Lane B Johnson* - University of Minnesota
Kurt F Kipfmueller - University of Minnesota
Wildfire is an integral agent of disturbance and renewal in Minnesota's Boundary Waters Canoe Area Wilderness (BWCAW). Our current understanding of forest fires in northeast Minnesota can largely be attributed to the efforts of Miron 'Bud' Heinselman, whose seminal 1970s fire history research gave the BWCAW national exposure among fire ecologists. Today, ongoing dendrochronological analysis of preserved Red pine stumps (Pinus resinosa) sampled along a historic canoe travel corridor in the western Boundary Waters is providing new insights into the frequency and spatial distribution of proto-historic fires across a lake archipelago near the Minnesota/Ontario international border.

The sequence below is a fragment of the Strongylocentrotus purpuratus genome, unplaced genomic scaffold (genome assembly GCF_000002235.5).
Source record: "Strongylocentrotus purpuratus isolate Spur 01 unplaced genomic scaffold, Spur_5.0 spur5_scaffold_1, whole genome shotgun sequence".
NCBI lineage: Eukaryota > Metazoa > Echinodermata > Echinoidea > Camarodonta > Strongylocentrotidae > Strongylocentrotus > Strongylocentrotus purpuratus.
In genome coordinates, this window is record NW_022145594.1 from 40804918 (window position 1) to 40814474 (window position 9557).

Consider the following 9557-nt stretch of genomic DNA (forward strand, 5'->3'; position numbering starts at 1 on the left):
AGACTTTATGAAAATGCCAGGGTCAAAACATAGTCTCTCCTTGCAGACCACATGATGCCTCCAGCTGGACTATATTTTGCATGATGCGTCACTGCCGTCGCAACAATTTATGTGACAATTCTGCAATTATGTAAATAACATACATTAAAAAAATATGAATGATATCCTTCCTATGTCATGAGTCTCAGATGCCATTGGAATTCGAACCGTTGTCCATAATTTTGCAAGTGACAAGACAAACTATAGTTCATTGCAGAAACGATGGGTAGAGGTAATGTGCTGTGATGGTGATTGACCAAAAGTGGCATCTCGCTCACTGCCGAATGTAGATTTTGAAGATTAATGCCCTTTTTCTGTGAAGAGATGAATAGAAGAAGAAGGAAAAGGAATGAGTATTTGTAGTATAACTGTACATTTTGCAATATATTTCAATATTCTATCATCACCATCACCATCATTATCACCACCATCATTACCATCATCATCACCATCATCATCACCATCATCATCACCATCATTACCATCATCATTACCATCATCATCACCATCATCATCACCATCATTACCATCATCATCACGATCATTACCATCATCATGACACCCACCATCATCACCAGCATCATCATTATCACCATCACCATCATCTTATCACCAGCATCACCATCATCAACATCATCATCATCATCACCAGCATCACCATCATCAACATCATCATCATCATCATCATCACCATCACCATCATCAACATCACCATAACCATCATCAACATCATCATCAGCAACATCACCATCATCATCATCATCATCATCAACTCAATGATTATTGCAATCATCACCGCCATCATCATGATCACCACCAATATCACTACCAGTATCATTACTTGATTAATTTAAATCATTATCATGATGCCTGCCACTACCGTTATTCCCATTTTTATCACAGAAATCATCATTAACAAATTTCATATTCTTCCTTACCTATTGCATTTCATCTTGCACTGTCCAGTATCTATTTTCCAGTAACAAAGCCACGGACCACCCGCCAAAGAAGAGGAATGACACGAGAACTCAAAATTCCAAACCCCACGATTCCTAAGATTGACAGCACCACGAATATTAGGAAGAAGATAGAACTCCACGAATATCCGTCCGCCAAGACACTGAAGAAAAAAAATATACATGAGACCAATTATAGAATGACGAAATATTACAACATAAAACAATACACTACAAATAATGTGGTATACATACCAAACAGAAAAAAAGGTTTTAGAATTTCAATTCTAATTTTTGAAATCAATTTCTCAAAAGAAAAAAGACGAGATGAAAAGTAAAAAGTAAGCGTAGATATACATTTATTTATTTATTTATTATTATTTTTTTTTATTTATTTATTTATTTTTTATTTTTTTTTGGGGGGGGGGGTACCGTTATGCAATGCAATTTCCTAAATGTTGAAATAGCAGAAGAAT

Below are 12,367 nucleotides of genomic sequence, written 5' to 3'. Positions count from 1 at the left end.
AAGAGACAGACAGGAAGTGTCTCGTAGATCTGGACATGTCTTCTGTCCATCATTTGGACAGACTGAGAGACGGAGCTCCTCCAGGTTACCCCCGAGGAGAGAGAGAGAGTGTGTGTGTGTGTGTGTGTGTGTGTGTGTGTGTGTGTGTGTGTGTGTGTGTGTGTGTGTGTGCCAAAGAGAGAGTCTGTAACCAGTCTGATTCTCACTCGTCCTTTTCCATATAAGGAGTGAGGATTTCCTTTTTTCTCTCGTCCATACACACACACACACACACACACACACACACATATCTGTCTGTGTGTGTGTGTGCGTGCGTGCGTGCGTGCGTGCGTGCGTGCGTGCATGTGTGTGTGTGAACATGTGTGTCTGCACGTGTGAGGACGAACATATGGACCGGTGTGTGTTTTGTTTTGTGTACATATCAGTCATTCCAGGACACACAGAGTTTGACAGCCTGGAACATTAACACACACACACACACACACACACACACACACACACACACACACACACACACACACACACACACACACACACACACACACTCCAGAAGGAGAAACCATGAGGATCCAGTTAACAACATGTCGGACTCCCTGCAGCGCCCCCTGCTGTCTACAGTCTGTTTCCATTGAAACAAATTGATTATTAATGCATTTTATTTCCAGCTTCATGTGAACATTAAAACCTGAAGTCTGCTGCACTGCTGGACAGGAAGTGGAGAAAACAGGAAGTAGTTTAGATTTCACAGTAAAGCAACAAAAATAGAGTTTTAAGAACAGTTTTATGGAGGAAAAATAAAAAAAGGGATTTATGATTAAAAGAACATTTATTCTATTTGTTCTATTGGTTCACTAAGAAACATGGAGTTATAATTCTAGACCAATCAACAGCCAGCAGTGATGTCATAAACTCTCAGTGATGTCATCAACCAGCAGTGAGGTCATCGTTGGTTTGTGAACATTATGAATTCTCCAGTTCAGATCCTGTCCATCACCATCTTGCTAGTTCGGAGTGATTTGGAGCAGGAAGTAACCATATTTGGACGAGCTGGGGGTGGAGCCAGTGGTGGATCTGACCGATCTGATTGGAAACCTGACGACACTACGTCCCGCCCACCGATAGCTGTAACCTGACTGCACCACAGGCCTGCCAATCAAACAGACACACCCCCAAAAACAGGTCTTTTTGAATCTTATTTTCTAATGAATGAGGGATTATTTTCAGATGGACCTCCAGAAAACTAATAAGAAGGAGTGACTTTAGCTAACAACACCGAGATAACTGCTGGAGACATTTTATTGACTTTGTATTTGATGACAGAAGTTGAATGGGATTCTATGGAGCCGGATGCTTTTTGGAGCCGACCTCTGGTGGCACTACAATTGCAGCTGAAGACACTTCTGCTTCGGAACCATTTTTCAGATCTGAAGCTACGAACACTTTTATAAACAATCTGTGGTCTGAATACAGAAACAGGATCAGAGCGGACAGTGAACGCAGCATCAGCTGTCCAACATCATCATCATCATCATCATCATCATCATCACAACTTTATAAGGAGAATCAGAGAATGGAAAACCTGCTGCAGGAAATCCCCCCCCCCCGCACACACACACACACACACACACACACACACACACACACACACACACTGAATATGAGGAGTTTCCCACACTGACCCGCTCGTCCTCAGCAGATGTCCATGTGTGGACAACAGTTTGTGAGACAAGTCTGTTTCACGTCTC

Over the summer of 2011, intensive canoe and pedestrian surveys within a portion of Lake La Croix's island landscape yielded over 70 fire-scarred cross-sections from remnant Red pine stumps. At present, crossdated fire years derived from the samples are being analyzed to determine the synchrony of fire events across space and time and to test the strength of association between fires and regional drought. In addition, the proto-historic frequency of fire events will be compared with the Superior National Forest's fire atlas data for the modern era (ca. 1950-present) and historic shifts in regional Ojibwe occupancy to assess the level of human influence on Lake La Croix's Red pine fire regimes prior to extensive Euro-American land use.